"One size does not fit all. The obvious solution is something similar to that which worked very well for GPs in the mid-1990s. Hospitals should be allowed to choose the systems they want, provided that those systems meet national standards. The role of the centre should be confined to setting those standards and allocating budgets. Hospital chief executives should have the freedom to buy what they want for their hospital, in consultation with their own clinicians and also be given contractual responsibility for delivering it."

And indeed, this is the direction in which the DoH has belatedly moved, which is the key reason Fujitsu has walked - because the centre is no longer going to force frontline health operators to take the standard Fujitsu package.


But the commissars are still trying to hide the truth. Rather than openly admit the Supercomputer is now dead, and formally pulling the plug, Whitehall prefers to continue the fiction that eventually it will somehow rise from the slab. Which among other things, means they are now asking BT to pick up the Fujitsu contract... at whatever price BT care to name.


Long-term life support: just wait til we see the bills for that.


(htp areader, Stephen D)


PS As you may recall, last year the head of Fujitsu's healthcare consultancy practice, Andrew Rollerson, blew the whistle on the Supercomputer. He said "It isn't working, and it isn't going to work. There is a belief that the national programme is somehow going to propel transformation in the NHS simply by delivering an IT system. Nothing could be further from the truth. A vacuum, a chasm, is opening up." For his pains he was not only suspended by Fujitsu, but hauled before the PAC and subjected to a horrible mauling by Labour MP Sadiq Kahn, who accused him of being nothing more than a publicity seeker (we posted the vid here). Kahn has since been given a junior ministerial post. We don't know what's happened to Mr Rollerson.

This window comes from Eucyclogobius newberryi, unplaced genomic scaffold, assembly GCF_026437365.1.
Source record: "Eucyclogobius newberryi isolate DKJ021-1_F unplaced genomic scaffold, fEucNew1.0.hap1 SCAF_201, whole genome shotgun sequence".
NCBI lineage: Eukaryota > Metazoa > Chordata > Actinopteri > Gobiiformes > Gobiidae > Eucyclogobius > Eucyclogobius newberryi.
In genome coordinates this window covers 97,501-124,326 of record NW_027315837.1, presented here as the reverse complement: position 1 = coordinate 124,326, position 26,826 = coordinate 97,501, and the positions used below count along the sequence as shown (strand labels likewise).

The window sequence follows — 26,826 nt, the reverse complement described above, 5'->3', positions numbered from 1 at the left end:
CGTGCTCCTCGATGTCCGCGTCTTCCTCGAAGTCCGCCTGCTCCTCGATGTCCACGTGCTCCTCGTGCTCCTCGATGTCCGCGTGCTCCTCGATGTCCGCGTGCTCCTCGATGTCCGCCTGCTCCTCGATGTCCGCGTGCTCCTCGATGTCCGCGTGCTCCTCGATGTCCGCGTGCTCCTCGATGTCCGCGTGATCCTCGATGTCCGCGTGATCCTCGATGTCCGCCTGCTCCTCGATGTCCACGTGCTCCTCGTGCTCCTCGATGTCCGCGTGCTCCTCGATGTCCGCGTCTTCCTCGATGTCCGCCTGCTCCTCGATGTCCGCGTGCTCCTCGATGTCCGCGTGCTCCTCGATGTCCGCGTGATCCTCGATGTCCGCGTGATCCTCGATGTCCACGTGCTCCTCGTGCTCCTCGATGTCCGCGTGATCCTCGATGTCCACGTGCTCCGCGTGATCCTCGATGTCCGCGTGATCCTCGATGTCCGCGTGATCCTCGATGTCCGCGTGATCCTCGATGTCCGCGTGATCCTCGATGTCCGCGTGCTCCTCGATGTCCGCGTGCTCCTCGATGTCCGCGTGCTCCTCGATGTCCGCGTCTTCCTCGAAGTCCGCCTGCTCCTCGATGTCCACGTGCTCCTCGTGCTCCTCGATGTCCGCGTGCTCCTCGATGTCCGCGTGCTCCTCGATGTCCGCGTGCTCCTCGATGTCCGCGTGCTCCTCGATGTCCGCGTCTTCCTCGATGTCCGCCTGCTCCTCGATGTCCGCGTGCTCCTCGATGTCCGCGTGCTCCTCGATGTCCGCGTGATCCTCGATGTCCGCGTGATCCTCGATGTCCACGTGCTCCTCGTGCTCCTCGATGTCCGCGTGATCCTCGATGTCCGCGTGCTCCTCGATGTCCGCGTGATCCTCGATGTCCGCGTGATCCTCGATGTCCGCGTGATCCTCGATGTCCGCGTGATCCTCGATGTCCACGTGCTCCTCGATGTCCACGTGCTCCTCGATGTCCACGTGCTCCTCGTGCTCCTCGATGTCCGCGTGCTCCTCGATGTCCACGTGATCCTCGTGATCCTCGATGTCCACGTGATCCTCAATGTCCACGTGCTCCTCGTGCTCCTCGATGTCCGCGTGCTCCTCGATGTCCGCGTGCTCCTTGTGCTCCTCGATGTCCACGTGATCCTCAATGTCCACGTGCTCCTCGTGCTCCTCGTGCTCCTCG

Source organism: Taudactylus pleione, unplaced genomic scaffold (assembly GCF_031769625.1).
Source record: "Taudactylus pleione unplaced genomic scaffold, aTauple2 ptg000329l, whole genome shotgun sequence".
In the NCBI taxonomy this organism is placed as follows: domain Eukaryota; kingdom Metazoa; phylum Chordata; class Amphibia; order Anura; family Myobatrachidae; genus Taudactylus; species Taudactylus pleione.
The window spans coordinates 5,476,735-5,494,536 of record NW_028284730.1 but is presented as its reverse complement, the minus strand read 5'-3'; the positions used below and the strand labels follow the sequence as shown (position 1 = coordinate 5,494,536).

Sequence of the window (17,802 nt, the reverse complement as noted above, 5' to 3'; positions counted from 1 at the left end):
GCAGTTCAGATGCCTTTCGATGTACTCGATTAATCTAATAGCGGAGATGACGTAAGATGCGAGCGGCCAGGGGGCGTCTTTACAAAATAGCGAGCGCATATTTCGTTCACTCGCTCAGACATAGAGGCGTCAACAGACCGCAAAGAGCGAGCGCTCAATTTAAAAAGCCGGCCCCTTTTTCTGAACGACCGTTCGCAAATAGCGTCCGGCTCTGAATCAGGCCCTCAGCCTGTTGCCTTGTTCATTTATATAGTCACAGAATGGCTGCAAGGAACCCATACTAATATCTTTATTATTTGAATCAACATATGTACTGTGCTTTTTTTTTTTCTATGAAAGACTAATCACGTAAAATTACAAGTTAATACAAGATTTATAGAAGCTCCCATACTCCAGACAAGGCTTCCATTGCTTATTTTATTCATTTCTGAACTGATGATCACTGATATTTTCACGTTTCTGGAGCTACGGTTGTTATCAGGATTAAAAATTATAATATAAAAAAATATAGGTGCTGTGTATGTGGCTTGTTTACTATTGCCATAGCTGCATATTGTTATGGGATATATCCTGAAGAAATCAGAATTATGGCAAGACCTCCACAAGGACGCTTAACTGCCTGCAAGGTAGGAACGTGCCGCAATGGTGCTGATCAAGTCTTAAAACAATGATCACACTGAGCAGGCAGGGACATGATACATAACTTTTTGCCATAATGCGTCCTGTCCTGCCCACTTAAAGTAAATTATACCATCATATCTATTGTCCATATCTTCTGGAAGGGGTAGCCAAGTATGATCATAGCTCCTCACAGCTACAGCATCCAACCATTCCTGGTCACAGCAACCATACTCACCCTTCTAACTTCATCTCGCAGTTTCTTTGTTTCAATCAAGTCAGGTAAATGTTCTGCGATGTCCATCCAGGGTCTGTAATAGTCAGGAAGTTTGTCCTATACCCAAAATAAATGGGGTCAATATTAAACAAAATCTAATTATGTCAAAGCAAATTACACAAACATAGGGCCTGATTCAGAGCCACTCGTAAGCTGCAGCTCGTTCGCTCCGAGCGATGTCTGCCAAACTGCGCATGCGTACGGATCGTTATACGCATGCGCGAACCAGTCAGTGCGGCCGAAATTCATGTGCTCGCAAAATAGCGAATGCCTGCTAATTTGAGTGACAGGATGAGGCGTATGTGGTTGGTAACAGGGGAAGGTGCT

No avoiding the truth


A few days ago, Fujitsu finally decided to walk from the disastrous NHS supercomputer. As BOM readers will recall, fellow main contractor Accenture already walked nearly two years ago.


In effect, two major software suppliers have concluded the project can't be done. On any rational basis, this should signal the end.


Ever since we began BOM, the grandiose top-down plan to create an all-singing all-dancing NHS computer system (the NPfIT) has featured regularly (see here for just some of our posts). It should be chalked up as a monument to the arrogance and incompetence of Labour's Big Government approach to public services. Conceived right at the top, authorised at a No 10 "summit" personally chaired by Blair, and dropped down on frontline practictioners against their intense opposition, it was never more than a commissariat fantasy.


Fantasies like this never deliver anything useful. But they do cost huge amounts of our money. Just as a reminder - so we can all remember next time some politician comes up with a similar brainwave - here are the key numbers:


  • Original "budget" - £2.3bn (The DoH's official NPfIT brochure asked "how will the National Programme be funded?" and answered: "Central funding of £2.3 billion for the National Programme was announced in December 2002.")

  • Latest official estimate - £12.7bn (last NAO Report, although that's at 2004-05 prices, so we should bump it up for real cash - £14bn would be six times the original figure; and remember - unofficial cost estimates run from £20bn right up to £50bn)

  • Time over-run - 4 years (latest NAO estimate, but since it's not finished, in reality we have no idea... it could turn out to be 24 years)

Nobody was ever going to make this work, and Richard Granger, the project's big-talking supremo, jumped last year (see this blog).